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With the Drive CX and Drive Studio runtime, Nvidia is looking to present new options for the future. The system is said to handle current tasks like navigation, text-to-speech, media control and climate control, but can do much more. A center console shown in a demo was able to generate a split screen, with Android projected mode running on one half while the media and climate systems slid down to the bottom.

The customization goes further, as the processing power of the Tegra X1 allows the Drive CX to engage in “material rendering,” giving rendered items in the 3D space new textures like carbon fiber or bamboo, but keeping their natural characteristics when exposed to light and different viewing angles. Custom modes for different users are said to be possible, while manufacturers can pull in their specific geometry for looks and style. All items are rendered in real-time, including 3D navigation.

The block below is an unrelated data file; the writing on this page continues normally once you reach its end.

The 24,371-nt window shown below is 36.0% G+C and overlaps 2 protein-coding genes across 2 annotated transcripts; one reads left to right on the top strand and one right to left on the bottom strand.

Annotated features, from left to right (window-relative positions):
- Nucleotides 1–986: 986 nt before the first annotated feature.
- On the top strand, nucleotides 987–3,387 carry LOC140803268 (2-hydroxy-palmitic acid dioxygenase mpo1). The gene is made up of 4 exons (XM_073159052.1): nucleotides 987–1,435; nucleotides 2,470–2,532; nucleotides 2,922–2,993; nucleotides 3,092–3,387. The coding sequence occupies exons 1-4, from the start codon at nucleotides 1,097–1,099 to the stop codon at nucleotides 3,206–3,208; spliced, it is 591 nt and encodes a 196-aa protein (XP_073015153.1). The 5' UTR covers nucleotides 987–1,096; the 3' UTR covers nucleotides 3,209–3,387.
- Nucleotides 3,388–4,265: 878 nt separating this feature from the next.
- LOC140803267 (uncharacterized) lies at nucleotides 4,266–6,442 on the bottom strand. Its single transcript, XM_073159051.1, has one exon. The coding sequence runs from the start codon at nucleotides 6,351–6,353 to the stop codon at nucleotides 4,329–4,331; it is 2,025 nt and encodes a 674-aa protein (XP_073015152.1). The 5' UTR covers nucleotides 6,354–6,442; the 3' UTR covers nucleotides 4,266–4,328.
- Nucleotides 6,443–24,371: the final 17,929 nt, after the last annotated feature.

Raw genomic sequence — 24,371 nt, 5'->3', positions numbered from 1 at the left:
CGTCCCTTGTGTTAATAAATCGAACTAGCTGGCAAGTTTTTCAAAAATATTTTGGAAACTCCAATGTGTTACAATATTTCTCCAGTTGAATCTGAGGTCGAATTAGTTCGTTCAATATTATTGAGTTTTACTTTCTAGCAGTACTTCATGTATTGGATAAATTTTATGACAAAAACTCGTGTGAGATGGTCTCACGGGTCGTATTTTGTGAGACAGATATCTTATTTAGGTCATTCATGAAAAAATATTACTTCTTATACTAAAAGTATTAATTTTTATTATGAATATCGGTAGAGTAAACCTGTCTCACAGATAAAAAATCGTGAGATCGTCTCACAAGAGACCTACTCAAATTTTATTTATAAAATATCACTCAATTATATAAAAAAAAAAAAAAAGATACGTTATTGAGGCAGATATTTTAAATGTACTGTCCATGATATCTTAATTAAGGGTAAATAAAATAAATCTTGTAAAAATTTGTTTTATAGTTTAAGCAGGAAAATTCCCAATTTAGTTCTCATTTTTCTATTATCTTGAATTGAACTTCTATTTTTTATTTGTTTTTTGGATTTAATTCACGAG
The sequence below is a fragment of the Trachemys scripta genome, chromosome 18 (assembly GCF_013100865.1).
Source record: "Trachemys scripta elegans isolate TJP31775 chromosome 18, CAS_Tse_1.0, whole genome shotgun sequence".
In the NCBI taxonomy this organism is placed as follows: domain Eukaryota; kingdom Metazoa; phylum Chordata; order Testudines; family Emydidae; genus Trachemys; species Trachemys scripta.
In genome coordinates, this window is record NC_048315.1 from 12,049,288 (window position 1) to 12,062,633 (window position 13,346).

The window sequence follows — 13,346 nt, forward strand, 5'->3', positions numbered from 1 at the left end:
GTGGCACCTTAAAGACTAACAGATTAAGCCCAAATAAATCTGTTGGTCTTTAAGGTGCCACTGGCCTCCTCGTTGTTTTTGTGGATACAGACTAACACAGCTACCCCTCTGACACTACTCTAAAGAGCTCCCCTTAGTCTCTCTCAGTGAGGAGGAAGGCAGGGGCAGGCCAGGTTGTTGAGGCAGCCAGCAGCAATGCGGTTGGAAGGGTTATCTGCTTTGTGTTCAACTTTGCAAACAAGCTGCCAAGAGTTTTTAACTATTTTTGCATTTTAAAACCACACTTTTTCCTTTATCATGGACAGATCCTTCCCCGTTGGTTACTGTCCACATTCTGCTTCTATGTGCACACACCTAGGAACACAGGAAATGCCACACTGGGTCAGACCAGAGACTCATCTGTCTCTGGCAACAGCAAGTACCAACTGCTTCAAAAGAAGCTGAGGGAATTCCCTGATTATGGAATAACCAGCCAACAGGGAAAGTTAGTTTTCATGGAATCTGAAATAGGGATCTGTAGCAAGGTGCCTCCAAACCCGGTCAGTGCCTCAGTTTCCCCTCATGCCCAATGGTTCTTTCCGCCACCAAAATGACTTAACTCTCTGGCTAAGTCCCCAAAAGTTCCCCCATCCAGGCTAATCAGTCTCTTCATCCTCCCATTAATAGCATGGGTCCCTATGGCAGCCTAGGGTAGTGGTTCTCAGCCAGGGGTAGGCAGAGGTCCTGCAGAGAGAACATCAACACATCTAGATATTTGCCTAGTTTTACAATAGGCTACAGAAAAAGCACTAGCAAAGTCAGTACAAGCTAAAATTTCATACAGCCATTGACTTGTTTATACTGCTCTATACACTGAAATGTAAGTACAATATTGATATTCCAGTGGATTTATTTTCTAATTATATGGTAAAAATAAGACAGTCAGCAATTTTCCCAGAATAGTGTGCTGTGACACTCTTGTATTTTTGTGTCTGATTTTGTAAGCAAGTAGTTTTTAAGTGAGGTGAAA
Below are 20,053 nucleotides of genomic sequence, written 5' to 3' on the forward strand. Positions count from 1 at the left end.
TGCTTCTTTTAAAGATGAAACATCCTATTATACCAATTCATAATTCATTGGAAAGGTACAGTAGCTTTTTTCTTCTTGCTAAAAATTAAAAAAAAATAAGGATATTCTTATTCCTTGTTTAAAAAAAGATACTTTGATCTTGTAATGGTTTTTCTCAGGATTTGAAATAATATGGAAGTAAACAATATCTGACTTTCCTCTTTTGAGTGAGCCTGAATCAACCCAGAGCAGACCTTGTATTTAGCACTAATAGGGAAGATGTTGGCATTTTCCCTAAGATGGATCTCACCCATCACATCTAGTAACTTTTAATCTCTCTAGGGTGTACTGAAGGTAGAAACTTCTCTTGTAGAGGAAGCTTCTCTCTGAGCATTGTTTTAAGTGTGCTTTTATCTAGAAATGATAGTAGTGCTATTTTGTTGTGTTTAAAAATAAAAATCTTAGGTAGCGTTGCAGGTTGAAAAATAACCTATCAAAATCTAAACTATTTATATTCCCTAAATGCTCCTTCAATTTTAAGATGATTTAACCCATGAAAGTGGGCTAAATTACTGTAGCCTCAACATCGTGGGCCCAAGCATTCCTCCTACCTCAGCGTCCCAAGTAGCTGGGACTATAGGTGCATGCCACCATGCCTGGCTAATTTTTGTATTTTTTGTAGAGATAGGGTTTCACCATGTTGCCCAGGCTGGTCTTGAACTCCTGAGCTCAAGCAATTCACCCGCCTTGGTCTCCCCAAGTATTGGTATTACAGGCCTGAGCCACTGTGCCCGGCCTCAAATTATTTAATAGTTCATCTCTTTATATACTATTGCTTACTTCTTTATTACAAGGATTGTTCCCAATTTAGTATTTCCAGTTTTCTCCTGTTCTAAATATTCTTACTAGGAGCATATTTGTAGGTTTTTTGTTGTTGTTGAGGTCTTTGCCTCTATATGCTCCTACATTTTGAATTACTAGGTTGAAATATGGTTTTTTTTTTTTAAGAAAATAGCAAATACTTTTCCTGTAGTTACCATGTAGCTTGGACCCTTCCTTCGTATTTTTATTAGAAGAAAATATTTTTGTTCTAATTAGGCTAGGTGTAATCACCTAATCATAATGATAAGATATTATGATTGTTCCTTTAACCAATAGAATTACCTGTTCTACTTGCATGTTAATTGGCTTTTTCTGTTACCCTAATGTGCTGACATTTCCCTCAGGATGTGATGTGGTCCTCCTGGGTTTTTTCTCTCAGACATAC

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Looking further into the future of cars, Nvidia announced Drive PX. Where Drive CX provides the power to drive in-car elements, Drive PX looks to help drive the car itself. The unit contains two of the Tegra X1 processors, allowing it to process 2.3 teraflops of throughput. Up to 12 high-definition cameras at 60Hz can be processed through the unit, with the Drive PX processing 1.3 billion pixels per second. Drive PX is birthed out of the evolution of car technologies like sensors, cameras and radar, moving further towards camera-based autonomous driving.

Two technologies are utilized in the Drive PX, which Nvidia calls “deep neural network computer vision” and “surround vision.” Deep neural net computer vision allows the Drive PX to learn items through deep learning, the same machine learning process that has accelerated imaging learning for artificial intelligence. The technology was developed to help systems make sense of what they are seeing faster, accelerating learning beyond months and years of training, to only days or hours.